Alzheimer's disease and age-related macular degeneration have different genetic models for complement gene variation.
Proitsi P., Lupton MK., Dudbridge F., Tsolaki M., Hamilton G., Daniilidou M., Pritchard M., Lord K., Martin BM., Johnson J., Craig D., Todd S., McGuinness B., Hollingworth P., Harold D., Kloszewska I., Soininen H., Mecocci P., Velas B., Gill M., Lawlor B., Rubinsztein DC., Brayne C., Passmore PA., Williams J., Lovestone S., Powell JF.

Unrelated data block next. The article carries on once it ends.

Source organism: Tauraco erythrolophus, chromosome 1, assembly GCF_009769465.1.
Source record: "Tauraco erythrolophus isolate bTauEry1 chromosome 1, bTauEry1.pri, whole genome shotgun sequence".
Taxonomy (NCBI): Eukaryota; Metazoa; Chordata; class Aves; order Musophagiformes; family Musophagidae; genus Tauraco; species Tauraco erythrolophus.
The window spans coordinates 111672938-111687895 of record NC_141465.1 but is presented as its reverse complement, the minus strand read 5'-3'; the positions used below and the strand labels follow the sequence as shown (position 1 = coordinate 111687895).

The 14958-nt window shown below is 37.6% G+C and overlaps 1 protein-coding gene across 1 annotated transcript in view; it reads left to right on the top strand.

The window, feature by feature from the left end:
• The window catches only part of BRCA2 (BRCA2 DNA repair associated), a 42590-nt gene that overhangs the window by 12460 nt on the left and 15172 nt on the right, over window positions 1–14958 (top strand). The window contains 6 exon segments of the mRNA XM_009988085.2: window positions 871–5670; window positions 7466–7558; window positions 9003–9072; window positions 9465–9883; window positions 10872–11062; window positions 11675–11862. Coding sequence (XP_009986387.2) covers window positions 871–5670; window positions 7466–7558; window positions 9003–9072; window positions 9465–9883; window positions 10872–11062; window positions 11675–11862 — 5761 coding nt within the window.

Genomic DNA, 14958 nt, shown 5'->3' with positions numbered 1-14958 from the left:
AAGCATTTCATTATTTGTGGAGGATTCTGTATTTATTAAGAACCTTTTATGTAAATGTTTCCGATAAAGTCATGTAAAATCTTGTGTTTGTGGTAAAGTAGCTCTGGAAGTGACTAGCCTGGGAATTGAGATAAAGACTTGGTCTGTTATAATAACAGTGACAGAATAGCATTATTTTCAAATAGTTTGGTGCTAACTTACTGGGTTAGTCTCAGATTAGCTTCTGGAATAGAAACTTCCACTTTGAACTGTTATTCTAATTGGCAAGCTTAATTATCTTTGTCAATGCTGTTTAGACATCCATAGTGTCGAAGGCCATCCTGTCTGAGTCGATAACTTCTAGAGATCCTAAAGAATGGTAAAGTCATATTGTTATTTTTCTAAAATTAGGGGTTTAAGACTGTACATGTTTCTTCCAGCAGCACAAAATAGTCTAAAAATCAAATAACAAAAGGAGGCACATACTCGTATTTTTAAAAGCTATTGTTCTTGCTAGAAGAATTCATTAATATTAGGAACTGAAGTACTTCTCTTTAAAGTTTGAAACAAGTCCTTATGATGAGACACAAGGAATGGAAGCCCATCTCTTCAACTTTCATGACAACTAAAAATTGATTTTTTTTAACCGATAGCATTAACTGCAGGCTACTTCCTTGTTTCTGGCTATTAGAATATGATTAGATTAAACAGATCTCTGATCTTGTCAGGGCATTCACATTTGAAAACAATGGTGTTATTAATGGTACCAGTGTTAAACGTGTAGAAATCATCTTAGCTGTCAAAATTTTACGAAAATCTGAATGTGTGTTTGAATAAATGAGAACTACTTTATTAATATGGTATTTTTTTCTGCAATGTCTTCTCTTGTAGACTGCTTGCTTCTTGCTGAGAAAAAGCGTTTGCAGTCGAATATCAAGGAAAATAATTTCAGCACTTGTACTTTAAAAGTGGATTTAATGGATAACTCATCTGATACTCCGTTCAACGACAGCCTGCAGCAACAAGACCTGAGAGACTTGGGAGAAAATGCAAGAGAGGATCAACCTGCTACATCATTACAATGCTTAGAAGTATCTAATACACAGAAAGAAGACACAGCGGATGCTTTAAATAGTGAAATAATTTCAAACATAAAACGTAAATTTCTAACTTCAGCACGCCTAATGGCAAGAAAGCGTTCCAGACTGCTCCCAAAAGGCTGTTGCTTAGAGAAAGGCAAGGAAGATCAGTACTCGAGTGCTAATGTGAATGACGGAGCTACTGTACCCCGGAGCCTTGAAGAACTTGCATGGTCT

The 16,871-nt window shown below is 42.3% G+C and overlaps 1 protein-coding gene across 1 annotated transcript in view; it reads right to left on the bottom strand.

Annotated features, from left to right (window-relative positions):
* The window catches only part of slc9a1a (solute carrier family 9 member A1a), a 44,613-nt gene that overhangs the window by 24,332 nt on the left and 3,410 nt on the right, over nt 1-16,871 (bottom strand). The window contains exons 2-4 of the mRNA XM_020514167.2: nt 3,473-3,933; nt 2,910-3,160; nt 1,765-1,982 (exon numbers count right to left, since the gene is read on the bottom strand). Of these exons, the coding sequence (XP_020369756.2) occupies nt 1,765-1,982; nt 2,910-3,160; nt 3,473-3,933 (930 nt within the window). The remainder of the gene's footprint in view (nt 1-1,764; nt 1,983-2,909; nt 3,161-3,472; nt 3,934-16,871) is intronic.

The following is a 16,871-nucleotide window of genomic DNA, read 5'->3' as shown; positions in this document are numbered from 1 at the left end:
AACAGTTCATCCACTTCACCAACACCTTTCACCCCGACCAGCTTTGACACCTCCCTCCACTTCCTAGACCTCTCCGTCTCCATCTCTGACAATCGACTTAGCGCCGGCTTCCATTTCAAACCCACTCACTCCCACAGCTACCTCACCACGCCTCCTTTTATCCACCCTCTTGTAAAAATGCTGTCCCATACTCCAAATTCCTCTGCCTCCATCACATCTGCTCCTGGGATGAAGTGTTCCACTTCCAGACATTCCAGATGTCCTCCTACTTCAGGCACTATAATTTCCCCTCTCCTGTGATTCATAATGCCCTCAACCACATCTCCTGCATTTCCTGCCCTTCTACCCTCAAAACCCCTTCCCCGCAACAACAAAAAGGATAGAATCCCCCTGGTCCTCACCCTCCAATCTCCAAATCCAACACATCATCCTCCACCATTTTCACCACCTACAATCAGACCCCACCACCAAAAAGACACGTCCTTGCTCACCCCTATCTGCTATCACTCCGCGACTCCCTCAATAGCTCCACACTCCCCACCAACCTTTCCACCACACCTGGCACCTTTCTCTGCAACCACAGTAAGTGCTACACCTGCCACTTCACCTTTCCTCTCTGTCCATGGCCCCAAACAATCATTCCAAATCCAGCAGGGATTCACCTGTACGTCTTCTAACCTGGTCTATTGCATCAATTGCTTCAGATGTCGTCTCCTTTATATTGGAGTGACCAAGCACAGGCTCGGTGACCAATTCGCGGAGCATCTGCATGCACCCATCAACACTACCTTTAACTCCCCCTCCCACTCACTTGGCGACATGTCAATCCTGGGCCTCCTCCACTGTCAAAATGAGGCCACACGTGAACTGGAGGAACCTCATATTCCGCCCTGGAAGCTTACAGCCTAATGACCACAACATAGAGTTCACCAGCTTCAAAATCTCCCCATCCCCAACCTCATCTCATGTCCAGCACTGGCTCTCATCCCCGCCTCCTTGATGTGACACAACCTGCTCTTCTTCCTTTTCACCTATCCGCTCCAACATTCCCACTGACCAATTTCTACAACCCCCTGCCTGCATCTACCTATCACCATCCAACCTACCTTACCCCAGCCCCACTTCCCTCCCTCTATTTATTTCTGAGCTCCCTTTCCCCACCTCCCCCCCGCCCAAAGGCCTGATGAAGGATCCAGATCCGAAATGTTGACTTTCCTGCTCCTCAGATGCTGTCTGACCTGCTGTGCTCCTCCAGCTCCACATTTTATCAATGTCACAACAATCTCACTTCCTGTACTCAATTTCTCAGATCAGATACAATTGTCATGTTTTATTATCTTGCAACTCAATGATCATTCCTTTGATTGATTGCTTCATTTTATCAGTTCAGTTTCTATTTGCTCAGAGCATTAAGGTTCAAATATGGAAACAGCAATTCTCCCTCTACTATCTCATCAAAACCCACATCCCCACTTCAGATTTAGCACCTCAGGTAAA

Alzheimer's disease (AD) and age-related macular degeneration (AMD) are both neurodegenerative disorders which share common pathological and biochemical features of the complement pathway. The aim of this study was to investigate whether there is an association between well replicated AMD genetic risk factors and AD. A large cohort of AD (n = 3898) patients and controls were genotyped for single nucleotide polymorphisms (SNPs) in the complement factor H (CFH), the Age-related maculopathy susceptibility protein 2 (ARMS2) the complement component 2 (C2), the complement factor B (CFB), and the complement component 3 (C3) genes. While significant but modest associations were identified between the complement factor H, the age-related maculopathy susceptibility protein 2, and the complement component 3 single nucleotide polymorphisms and AD, these were different in direction or genetic model to that observed in AMD. In addition the multilocus genetic model that predicts around a half of the sibling risk for AMD does not predict risk for AD. Our study provides further support to the hypothesis that while activation of the alternative complement pathway is central to AMD pathogenesis, it is less involved in AD.